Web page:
Monday marked the second meeting between Los Angeles’ two NBA teams, the Clippers and the Lakers. This seemed as good a time as any to evaluate how the Clippers have been looking in a season where they lost both Chris Paul and J.J. Redick. This week’s match against the Lakers provided a good example of the Clippers’ playing style this year.
Throughout the game, the Clippers kept it close, but found themselves trailing 89-87 entering the fourth quarter. The deficit they faced can be explained by a less than enthusiastic attitude on defense. Multiple times in the third frame, Lakers forward Brandon Ingram was able to sneak his way into the paint for an easy dunk. A lack of communication and movement on the Clippers’ part allowed these easy points to occur.
Defense has been a problem that has plagued the Clippers all year. Opponents are able to score with relative ease against them, as Los Angeles ranks 20th in the NBA in defensive rating, allowing 109 points per 100 possessions per game. However, when the Clippers are motivated on the defensive end, good things happen. Which brings us back to the game.
Tied 89-89 a minute into the fourth, the Lakers embarked on a 12-4 thanks to the combined efforts of Jordan Clarkson and Kyle Kuzma. The Clippers responded immediately with the help of Lou Williams, who has been the biggest asset acquired in the trade that sent Paul to the Houston Rockets.
Williams piled on six points in a 17-4 run that gave the Clippers a 110-105 lead. “Sweet Lou,” as he is also known, scored 42 points in the game, two shy of his career high. The Clippers snapped a nine-game losing streak, and have won all three games since Williams was inserted into the starting lineup. This should be taken with a grain of salt, however, as their opponents have been the Atlanta Hawks, Sacramento Kings, and the Lakers. Combined the three have 16 wins.
Okay, back to the game. With just under four minutes left, and the Clippers leading 112-110, Blake Griffin had to be helped to the locker room after injuring his knee. He finished the game with 26 points, 11 rebounds, and six assists. Williams ensured the Clippers finished the game strong, scoring the team’s final eight points en route to a 120-115 victory over their hometown rivals.
Losing Griffin for any extended amount of time may be too much for the Clippers to overcome. He has been the team’s best offensive weapon, scoring 23 points per game on a true shooting percentage of 54 percent. He is also hauling in eight rebounds per game and dishing out five assists as well, acting as the offense’s engine.
It’s an offense that could use a little fine-tuning. Watching the match against the Lakers, it was obvious to the audience that the Clippers rely on isolation plays, hoping one of their scorers can will the ball into the basket. This results in others standing around and occasionally setting ball screens. Ball movement suffers in Los Angeles’ offensive style, and unsurprisingly, they rank 27th in the league in team assists, with just 20 a game.
A quick remedy would be to get Deandre Jordan involved more on offense, something that would require Jordan to diversify his offensive game as well. He is incredibly efficient at scoring, boasting the highest true shooting percentage among all starters, at 66 percent. However, he is just averaging 10 points per game, his lowest mark since the 2012-2013 season.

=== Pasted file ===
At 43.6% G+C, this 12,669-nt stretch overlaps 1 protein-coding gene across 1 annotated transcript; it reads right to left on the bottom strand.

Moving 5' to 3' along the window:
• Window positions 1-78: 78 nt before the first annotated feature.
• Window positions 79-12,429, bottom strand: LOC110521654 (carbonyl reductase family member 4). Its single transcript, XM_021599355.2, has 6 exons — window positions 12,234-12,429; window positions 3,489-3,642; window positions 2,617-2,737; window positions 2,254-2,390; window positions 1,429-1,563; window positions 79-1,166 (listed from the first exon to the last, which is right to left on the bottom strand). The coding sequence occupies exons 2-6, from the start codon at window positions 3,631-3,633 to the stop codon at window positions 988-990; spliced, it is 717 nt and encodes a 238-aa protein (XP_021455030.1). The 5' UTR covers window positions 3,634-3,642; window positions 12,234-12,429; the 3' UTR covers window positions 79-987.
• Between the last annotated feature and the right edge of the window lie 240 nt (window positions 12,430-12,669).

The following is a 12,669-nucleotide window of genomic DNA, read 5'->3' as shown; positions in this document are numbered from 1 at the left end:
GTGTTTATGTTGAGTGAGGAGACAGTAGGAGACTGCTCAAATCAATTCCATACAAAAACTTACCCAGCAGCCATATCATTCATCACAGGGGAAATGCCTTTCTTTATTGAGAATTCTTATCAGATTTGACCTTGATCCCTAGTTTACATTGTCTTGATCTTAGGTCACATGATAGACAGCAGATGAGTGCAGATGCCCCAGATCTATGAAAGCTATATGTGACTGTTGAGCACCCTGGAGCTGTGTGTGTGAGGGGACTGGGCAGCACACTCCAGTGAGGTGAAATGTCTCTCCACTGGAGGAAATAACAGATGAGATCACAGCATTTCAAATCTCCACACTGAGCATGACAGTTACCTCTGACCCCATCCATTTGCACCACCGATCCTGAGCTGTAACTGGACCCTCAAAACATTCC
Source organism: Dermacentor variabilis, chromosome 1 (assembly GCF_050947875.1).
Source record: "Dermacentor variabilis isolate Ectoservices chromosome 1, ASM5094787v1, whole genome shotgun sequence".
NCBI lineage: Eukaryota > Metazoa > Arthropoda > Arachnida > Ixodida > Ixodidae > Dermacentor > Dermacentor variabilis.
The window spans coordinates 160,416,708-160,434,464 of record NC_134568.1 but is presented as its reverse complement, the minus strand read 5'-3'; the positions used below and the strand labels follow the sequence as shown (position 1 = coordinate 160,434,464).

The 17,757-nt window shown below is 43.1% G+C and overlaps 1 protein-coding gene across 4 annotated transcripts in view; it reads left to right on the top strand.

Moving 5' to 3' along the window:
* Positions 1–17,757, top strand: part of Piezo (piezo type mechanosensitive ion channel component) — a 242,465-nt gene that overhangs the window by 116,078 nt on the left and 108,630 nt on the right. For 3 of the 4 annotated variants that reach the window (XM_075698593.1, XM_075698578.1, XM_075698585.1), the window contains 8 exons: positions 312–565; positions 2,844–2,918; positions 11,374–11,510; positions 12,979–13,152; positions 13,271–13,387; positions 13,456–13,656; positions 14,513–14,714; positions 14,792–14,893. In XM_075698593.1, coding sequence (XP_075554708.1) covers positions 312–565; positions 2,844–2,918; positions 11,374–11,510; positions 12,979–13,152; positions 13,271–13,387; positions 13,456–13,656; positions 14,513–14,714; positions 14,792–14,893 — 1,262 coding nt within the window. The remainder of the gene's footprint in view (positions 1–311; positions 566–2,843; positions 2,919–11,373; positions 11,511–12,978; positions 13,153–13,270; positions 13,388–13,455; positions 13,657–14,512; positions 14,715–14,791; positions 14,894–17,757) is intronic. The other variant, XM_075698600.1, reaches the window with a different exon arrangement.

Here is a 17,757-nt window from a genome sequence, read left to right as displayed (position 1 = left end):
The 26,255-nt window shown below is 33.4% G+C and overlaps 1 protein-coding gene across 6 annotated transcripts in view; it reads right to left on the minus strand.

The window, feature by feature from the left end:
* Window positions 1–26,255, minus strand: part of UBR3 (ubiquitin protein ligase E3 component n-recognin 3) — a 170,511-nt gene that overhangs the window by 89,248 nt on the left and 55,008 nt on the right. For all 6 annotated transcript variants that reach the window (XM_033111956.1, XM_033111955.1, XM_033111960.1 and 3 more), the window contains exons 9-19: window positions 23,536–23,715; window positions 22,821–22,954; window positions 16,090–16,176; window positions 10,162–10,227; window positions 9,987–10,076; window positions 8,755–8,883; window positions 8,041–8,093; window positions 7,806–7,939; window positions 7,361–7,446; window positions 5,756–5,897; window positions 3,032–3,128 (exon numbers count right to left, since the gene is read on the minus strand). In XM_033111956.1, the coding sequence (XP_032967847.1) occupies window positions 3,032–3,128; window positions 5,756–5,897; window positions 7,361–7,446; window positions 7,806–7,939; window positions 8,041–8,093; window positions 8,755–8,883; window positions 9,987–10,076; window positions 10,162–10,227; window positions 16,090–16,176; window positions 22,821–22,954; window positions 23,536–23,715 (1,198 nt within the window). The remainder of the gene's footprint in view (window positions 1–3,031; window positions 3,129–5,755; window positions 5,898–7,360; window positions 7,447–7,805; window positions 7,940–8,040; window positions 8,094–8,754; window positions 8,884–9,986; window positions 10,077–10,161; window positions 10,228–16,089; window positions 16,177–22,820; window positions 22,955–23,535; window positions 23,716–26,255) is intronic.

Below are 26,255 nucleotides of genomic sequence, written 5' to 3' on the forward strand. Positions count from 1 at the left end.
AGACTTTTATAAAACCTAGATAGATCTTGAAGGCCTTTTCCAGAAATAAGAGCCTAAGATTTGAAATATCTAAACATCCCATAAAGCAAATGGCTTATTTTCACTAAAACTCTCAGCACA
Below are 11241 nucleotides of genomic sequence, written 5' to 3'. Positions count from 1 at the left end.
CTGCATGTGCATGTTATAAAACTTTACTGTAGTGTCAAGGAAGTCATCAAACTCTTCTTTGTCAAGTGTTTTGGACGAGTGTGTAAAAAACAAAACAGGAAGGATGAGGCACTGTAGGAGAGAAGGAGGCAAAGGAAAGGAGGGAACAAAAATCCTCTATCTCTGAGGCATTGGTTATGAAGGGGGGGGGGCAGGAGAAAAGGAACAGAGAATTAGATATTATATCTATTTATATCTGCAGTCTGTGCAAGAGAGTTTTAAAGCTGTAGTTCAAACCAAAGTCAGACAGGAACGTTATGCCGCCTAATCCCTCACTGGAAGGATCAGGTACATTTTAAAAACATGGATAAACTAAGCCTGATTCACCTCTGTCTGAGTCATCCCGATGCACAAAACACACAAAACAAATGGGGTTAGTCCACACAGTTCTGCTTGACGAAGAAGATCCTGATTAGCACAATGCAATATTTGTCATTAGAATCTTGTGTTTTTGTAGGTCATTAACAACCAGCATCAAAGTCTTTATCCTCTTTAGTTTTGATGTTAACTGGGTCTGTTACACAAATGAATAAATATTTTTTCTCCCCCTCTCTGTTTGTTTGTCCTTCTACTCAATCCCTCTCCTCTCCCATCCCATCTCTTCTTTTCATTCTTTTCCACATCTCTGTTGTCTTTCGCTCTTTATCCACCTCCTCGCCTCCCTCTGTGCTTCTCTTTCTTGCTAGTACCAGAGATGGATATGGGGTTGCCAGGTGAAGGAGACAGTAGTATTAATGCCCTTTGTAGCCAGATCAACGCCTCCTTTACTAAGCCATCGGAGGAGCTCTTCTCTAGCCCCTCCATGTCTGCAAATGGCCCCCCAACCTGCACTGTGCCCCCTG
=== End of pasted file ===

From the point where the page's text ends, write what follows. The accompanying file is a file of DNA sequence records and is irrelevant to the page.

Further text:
Defenses know that if they don’t allow Jordan a clean look at the hoop, he doesn’t have enough offensive tools to create a shot. He also has very little range, giving opposing centers the opportunity to hunker down in the paint and make driving to the basket that much harder for the Clippers.
Griffin’s knee injury is just one ailment in a long list for Los Angeles this season. It began with point guard Milos Teodosic, who was brought in to be the team’s main ball distributor. He injured his plantar fascia in his left foot on October 21 against the Suns, and has yet to play since.
Teodosic thrived in handing out dimes, accounting for 31 percent of all assists that occurred with him on the floor. In his short time in the NBA, he had already wowed viewers with a few nifty passes. He is expected to return this season, and will greatly improve the Clippers’ ball movement when he is back on the court.
The injury bug continued to bite, as newly acquired small forward Danilo Gallinari was lost to a left hip contusion against the Heat on November 5. Gallinari was expected to provide a big scoring boost to the starting five, and was doing well in his role. He averaged 13 points on a true shooting percentage of 48 percent in the nine games that he played. He, too, is expected to return to the lineup, although there is no exact date for when this will occur.
One of the biggest blows the Clippers suffered on the injury front was losing Patrick Beverley for the season with a knee injury. Beverley, who was brought in with Williams in the Houston trade, is known throughout the league as one of the best defenders at the guard position.
Although he was allowing 107 points per 100 possessions while on the court, Beverley’s presence meant that offenses facing him would have to account for the best wing scorer to be stifled throughout the game. The 12 points Beverley provided per game in his time with the team was an added bonus to his defensive prowess.
As should have been expected, the Clippers are looking a little lost as they try to adjust to life without Paul. Injuries have ravaged a roster that still provides plenty of potential, so it is hard to determine whether Los Angeles will continue to struggle. The team has obvious flaws, but those can easily be fixed with proper game-planning and on-court enthusiasm. The season is young, and it will be interesting to see how the Clippers evolve throughout.